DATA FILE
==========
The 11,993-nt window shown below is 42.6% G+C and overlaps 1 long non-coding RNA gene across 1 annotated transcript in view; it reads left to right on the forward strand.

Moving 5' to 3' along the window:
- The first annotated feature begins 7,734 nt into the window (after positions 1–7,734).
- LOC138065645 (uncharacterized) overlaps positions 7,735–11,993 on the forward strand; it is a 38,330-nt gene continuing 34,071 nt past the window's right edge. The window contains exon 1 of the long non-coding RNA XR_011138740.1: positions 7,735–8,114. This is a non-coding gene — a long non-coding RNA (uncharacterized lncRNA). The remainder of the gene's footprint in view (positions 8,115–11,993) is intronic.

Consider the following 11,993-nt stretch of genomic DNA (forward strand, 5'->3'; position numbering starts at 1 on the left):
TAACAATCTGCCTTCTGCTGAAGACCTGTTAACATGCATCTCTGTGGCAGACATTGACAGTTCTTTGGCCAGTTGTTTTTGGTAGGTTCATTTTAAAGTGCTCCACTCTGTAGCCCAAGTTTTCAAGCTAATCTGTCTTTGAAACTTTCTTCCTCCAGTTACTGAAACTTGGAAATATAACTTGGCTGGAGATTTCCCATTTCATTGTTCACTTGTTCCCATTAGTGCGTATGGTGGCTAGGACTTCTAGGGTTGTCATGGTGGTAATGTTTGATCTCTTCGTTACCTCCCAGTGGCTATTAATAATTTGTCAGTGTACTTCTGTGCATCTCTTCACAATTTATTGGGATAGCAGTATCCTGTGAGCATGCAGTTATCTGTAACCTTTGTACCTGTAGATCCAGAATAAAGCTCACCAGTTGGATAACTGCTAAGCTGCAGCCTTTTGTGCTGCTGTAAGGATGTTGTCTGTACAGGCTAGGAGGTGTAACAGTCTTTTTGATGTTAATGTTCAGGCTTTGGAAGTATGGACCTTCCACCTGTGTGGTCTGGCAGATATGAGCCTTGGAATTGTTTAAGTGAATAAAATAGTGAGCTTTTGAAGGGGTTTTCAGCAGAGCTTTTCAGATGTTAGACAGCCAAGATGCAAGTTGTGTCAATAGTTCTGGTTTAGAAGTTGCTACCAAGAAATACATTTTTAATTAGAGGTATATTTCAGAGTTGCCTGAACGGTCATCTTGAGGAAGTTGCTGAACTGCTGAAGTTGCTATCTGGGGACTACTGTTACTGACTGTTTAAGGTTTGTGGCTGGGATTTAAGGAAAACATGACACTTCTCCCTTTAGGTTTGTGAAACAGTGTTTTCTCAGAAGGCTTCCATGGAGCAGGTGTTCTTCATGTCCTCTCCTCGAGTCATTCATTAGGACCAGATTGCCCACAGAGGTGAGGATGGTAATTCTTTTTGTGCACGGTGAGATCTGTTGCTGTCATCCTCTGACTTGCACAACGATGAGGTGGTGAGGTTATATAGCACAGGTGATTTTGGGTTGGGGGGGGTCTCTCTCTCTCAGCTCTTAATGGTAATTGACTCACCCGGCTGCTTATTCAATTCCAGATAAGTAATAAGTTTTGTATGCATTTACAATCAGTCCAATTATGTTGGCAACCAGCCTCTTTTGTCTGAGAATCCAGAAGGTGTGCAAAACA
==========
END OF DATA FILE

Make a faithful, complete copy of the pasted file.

The 11,993-nt window shown below is 42.6% G+C and overlaps 1 long non-coding RNA gene across 1 annotated transcript in view; it reads left to right on the forward strand.

Moving 5' to 3' along the window:
- The first annotated feature begins 7,734 nt into the window (after positions 1–7,734).
- LOC138065645 (uncharacterized) overlaps positions 7,735–11,993 on the forward strand; it is a 38,330-nt gene continuing 34,071 nt past the window's right edge. The window contains exon 1 of the long non-coding RNA XR_011138740.1: positions 7,735–8,114. This is a non-coding gene — a long non-coding RNA (uncharacterized lncRNA). The remainder of the gene's footprint in view (positions 8,115–11,993) is intronic.

Consider the following 11,993-nt stretch of genomic DNA (forward strand, 5'->3'; position numbering starts at 1 on the left):
TAACAATCTGCCTTCTGCTGAAGACCTGTTAACATGCATCTCTGTGGCAGACATTGACAGTTCTTTGGCCAGTTGTTTTTGGTAGGTTCATTTTAAAGTGCTCCACTCTGTAGCCCAAGTTTTCAAGCTAATCTGTCTTTGAAACTTTCTTCCTCCAGTTACTGAAACTTGGAAATATAACTTGGCTGGAGATTTCCCATTTCATTGTTCACTTGTTCCCATTAGTGCGTATGGTGGCTAGGACTTCTAGGGTTGTCATGGTGGTAATGTTTGATCTCTTCGTTACCTCCCAGTGGCTATTAATAATTTGTCAGTGTACTTCTGTGCATCTCTTCACAATTTATTGGGATAGCAGTATCCTGTGAGCATGCAGTTATCTGTAACCTTTGTACCTGTAGATCCAGAATAAAGCTCACCAGTTGGATAACTGCTAAGCTGCAGCCTTTTGTGCTGCTGTAAGGATGTTGTCTGTACAGGCTAGGAGGTGTAACAGTCTTTTTGATGTTAATGTTCAGGCTTTGGAAGTATGGACCTTCCACCTGTGTGGTCTGGCAGATATGAGCCTTGGAATTGTTTAAGTGAATAAAATAGTGAGCTTTTGAAGGGGTTTTCAGCAGAGCTTTTCAGATGTTAGACAGCCAAGATGCAAGTTGTGTCAATAGTTCTGGTTTAGAAGTTGCTACCAAGAAATACATTTTTAATTAGAGGTATATTTCAGAGTTGCCTGAACGGTCATCTTGAGGAAGTTGCTGAACTGCTGAAGTTGCTATCTGGGGACTACTGTTACTGACTGTTTAAGGTTTGTGGCTGGGATTTAAGGAAAACATGACACTTCTCCCTTTAGGTTTGTGAAACAGTGTTTTCTCAGAAGGCTTCCATGGAGCAGGTGTTCTTCATGTCCTCTCCTCGAGTCATTCATTAGGACCAGATTGCCCACAGAGGTGAGGATGGTAATTCTTTTTGTGCACGGTGAGATCTGTTGCTGTCATCCTCTGACTTGCACAACGATGAGGTGGTGAGGTTATATAGCACAGGTGATTTTGGGTTGGGGGGGGTCTCTCTCTCTCAGCTCTTAATGGTAATTGACTCACCCGGCTGCTTATTCAATTCCAGATAAGTAATAAGTTTTGTATGCATTTACAATCAGTCCAATTATGTTGGCAACCAGCCTCTTTTGTCTGAGAATCCAGAAGGTGTGCAAAACA